CINCINNATI -- What remains on the free-agent market for starting pitchers is picked over and less than impressive.

Seeking a rotation boost late into the offseason, the Reds attempted to go in a different direction and turned to a former starter turned reliever who was coming off the best season of his career.

On Wednesday, the club made the signing of left-hander Jeremy Affeldt official once he passed his physical. Affeldt received a one-year contract worth $3 million, plus incentives that could add up to $1 million.

Used solely as a reliever for the Rockies last season, the 28-year-old Affeldt was 4-3 with a 3.51 ERA and 46 strikeouts in 59 innings over 75 appearances. He had a 1.69 ERA in seven postseason games.

However, Affeldt began his career as a starter with the Royals in 2002.

"He's very versatile and has done both," Reds general manager Wayne Krivsky said. "But the idea of his coming over here is to compete for a spot in our starting rotation this spring. We're really excited about having him. Our scouts have really liked his stuff for a long time."

Affeldt had fielded other offers this winter, but those were for bullpen roles. He told his agent he'd like to try starting again, if possible. When the Reds said they wanted him to compete for a rotation spot, they jumped to the top of his list.

"My heart skipped a beat when they offered that deal," Affeldt said at Great American Ball Park on Wednesday afternoon. "I went with my heart there."

"When we heard it was something he wanted to do, that was music to our ears," Krivsky said. "We were looking at the board with the free-agent pitchers that were out there [and said], 'Isn't it surprising that Jeremy Affeldt is still out there as a free agent right now?'"

In 42 games and 216 1/3 innings as a starter, Affeldt was 8-17 with a 5.41 ERA, 127 strikeouts and 96 walks. In 244 games as a reliever, he was 17-10 with a 4.21 ERA and 18 saves. The Royals dealt him to the Rockies on July 31, 2006, and he became a full-time reliever.

"There were some situations that dictated I bounce back and forth," Affeldt said of his time in Kansas City. "For me, I didn't feel like the door was closed on that position."

Affeldt's numbers as a starter aren't pretty, and this move carries some risk. But it's lessened by being just a one-year deal. Plus, the Reds avoided giving a multiyear contract to a potentially less than stellar veteran left on the market. On the flip side, if Affeldt is successful as a starter, it could really pay off for him next winter as a free agent again.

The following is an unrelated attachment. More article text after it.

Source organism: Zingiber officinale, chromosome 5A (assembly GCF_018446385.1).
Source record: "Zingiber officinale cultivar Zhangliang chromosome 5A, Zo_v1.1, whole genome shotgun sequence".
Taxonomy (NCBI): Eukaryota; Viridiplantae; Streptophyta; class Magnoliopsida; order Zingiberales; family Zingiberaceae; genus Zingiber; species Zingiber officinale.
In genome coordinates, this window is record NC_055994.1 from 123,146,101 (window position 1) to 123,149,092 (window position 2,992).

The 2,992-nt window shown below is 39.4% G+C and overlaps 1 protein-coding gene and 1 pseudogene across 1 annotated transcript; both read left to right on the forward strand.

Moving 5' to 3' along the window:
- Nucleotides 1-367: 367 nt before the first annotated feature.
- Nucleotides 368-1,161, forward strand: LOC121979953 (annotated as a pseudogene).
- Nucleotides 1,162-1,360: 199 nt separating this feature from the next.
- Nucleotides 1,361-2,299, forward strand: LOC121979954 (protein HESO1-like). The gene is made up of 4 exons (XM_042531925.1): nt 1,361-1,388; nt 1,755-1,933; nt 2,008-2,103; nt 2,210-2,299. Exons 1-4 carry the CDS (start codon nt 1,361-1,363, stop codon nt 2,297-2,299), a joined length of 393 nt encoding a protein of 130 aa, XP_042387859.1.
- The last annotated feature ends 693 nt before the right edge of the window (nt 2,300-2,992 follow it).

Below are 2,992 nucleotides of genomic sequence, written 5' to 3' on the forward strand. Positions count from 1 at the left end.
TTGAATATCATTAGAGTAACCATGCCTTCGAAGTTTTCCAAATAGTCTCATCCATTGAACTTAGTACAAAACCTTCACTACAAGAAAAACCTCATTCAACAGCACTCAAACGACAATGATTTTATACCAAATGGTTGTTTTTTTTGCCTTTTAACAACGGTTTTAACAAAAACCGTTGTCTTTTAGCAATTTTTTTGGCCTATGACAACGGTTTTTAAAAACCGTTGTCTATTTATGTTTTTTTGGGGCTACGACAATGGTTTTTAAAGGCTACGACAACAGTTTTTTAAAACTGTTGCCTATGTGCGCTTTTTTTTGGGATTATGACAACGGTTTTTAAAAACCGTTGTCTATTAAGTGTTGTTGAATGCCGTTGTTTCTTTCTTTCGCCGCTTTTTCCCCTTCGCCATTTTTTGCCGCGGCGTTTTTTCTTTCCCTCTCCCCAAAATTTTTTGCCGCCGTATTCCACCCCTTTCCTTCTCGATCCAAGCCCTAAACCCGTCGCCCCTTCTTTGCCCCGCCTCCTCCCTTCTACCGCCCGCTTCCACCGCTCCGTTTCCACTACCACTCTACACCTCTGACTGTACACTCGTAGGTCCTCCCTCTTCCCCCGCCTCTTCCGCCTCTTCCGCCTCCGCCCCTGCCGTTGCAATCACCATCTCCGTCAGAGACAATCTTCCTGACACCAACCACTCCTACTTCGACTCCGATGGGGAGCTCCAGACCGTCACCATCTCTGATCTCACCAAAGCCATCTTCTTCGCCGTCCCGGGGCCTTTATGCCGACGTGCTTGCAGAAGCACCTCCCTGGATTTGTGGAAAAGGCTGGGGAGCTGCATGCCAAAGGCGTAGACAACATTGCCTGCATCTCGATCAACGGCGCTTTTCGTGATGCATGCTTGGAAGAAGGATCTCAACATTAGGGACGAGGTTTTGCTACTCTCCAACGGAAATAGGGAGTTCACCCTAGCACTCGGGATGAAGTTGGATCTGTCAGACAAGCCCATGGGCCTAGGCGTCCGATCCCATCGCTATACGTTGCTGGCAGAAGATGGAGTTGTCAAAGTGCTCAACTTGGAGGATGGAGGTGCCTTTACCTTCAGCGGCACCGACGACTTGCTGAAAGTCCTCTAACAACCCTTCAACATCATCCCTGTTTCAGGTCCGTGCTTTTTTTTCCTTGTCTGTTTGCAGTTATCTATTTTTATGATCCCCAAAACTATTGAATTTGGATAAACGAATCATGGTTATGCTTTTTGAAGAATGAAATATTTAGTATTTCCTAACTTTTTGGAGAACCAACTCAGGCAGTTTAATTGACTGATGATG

Cincinnati's rotation currently carries just two established starters in Aaron Harang and Bronson Arroyo. Matt Belisle, Homer Bailey, Edinson Volquez, Matt Maloney and Johnny Cueto will join Affeldt to battle for the three remaining spots.

Krivsky didn't buy the suggestion that his rotation lacked depth.

Hot Stove

"They don't have the track record yet, but they have stuff," Krivsky said of his back-of-the-rotation candidates. "They have the mental makeup. They've got the physical ability to do it. We're talking about guys that have tremendous stuff, and it's going to be fun watching them pitch this spring."

If Affeldt doesn't make the rotation, he'll slide into a late-inning role in the bullpen that already has David Weathers, Jared Burton and closer Francisco Cordero on the back end.

"We'll see how it goes in Spring Training," Krivsky said. "We've got confidence with his stuff and mental makeup and going through the postseason last year with the Rockies. He's our kind of guy."

Considering he pitched in the high altitude at Colorado's Coors Field, the smallish nature of Great American Ball Park didn't make Affeldt blink before signing. He knows his ability to keep the ball down will make or break his chance at success.

"If you can pitch on the moon, you can pitch [anywhere]," Affeldt said. "Coors, that was the greatest opportunity to learn how to pitch anywhere."

Affeldt has a 92-94 mph fastball and a curveball in his repertoire, but since he's been a reliever, he lacks the third pitch most starters desire. He already has talked with pitching coach Dick Pole and hopes to add a changeup after camp opens next month.

Not knowing he'd be a starter until late in the winter, Affeldt will have less time to prepare his arm for the rigors of the job.

No problem, Affeldt believes.

"I'm not too far out of the game. It was a year and a half ago when I was starting," he said. "Being in my [bullpen] role, I threw a lot. I maybe didn't get in the game, but I was hot, so my arm was built up for endurance because I threw a lot. I'm not too concerned about it. I've done this role before. I know what I have to do to get ready."